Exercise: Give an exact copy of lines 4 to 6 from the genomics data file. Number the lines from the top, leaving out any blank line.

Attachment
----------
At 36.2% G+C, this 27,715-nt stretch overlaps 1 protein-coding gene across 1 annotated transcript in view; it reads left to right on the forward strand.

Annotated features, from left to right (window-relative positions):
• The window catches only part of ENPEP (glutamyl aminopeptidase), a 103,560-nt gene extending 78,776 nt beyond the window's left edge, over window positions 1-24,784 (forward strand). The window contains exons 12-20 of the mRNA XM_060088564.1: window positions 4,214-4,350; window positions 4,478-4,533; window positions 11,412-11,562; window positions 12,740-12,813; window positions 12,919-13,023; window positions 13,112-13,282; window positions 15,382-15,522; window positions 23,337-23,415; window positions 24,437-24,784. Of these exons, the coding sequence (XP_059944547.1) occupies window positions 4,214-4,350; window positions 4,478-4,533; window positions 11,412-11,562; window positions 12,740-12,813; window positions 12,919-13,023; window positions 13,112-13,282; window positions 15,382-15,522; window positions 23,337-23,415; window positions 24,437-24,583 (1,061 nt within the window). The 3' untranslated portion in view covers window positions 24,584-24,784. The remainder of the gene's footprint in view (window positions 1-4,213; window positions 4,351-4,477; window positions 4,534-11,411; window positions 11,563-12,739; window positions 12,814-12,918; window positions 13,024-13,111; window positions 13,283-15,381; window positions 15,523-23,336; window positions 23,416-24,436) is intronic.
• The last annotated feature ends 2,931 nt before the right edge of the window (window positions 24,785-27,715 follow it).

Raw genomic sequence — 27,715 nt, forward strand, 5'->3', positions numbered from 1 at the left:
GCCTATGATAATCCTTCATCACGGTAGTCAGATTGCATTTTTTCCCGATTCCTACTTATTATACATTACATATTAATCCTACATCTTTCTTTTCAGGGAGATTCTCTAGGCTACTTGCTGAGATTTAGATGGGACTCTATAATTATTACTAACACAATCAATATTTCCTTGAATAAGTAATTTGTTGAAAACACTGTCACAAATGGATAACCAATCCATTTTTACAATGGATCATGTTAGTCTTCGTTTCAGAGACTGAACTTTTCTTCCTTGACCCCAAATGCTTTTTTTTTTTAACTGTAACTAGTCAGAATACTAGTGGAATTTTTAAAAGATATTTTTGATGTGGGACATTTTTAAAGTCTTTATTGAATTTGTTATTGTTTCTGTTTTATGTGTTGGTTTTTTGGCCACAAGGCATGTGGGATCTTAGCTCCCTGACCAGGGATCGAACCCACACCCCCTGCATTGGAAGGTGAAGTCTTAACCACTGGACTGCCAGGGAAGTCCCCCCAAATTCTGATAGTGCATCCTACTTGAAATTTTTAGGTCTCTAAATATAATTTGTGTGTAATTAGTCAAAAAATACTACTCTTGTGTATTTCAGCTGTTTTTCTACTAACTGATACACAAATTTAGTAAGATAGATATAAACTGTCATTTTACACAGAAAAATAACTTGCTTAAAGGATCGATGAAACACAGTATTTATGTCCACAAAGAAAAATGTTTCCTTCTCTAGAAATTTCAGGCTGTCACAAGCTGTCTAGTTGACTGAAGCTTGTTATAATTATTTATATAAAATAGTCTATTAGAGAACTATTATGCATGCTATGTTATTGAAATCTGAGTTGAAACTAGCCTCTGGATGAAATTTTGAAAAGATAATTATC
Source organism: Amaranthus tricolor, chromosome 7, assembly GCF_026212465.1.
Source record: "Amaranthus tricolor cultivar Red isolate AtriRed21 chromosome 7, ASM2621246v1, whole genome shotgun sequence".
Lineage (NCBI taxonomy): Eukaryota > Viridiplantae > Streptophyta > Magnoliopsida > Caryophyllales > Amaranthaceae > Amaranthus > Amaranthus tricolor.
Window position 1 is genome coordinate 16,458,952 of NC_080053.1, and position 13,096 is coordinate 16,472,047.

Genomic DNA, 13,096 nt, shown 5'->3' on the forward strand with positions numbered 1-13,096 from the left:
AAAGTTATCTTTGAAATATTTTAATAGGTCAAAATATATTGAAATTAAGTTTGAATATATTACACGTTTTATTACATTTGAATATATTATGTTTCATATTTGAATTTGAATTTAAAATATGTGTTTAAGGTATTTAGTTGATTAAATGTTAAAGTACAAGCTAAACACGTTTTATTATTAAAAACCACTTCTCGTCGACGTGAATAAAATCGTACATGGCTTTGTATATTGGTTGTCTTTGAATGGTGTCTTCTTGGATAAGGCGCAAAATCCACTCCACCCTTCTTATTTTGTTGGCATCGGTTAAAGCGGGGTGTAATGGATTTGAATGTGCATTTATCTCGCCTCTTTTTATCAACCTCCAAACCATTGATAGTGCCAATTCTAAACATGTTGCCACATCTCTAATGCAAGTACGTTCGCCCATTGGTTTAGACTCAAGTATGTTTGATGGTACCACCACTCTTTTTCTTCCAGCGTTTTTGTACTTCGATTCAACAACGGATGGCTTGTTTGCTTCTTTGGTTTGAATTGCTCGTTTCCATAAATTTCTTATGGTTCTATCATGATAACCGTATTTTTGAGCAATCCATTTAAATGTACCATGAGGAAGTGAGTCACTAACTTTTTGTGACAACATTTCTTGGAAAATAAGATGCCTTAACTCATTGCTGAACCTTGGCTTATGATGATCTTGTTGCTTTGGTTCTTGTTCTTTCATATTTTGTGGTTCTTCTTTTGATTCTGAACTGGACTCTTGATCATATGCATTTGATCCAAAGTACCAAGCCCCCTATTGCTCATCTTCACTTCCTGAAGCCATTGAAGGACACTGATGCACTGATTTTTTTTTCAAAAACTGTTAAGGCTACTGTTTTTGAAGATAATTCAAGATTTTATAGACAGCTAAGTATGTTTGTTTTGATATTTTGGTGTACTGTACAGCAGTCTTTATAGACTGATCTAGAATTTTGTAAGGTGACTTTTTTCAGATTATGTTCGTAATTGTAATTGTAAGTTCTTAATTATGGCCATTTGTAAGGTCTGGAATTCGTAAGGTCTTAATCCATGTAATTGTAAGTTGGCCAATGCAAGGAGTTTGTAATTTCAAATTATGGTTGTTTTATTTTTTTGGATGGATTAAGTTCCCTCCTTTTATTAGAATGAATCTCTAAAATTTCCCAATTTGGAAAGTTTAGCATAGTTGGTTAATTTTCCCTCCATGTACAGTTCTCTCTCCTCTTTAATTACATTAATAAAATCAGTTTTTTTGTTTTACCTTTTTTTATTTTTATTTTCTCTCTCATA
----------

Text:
• The last annotated feature ends 2,931 nt before the right edge of the window (window positions 24,785-27,715 follow it).

Raw genomic sequence — 27,715 nt, forward strand, 5'->3', positions numbered from 1 at the left:
GCCTATGATAATCCTTCATCACGGTAGTCAGATTGCATTTTTTCCCGATTCCTACTTATTATACATTACATATTAATCCTACATCTTTCTTTTCAGGGAGATTCTCTAGGCTACTTGCTGAGATTTAGATGGGACTCTATAATTATTACTAACACAATCAATATTTCCTTGAATAAGTAATTTGTTGAAAACACTGTCACAAATGGATAACCAATCCATTTTTACAATGGATCATGTTAGTCTTCGTTTCAGAGACTGAACTTTTCTTCCTTGACCCCAAATGCTTTTTTTTTTTAACTGTAACTAGTCAGAATACTAGTGGAATTTTTAAAAGATATTTTTGATGTGGGACATTTTTAAAGTCTTTATTGAATTTGTTATTGTTTCTGTTTTATGTGTTGGTTTTTTGGCCACAAGGCATGTGGGATCTTAGCTCCCTGACCAGGGATCGAACCCACACCCCCTGCATTGGAAGGTGAAGTCTTAACCACTGGACTGCCAGGGAAGTCCCCCCAAATTCTGATAGTGCATCCTACTTGAAATTTTTAGGTCTCTAAATATAATTTGTGTGTAATTAGTCAAAAAATACTACTCTTGTGTATTTCAGCTGTTTTTCTACTAACTGATACACAAATTTAGTAAGATAGATATAAACTGTCATTTTACACAGAAAAATAACTTGCTTAAAGGATCGATGAAACACAGTATTTATGTCCACAAAGAAAAATGTTTCCTTCTCTAGAAATTTCAGGCTGTCACAAGCTGTCTAGTTGACTGAAGCTTGTTATAATTATTTATATAAAATAGTCTATTAGAGAACTATTATGCATGCTATGTTATTGAAATCTGAGTTGAAACTAGCCTCTGGATGAAATTTTGAAAAGATAATTATC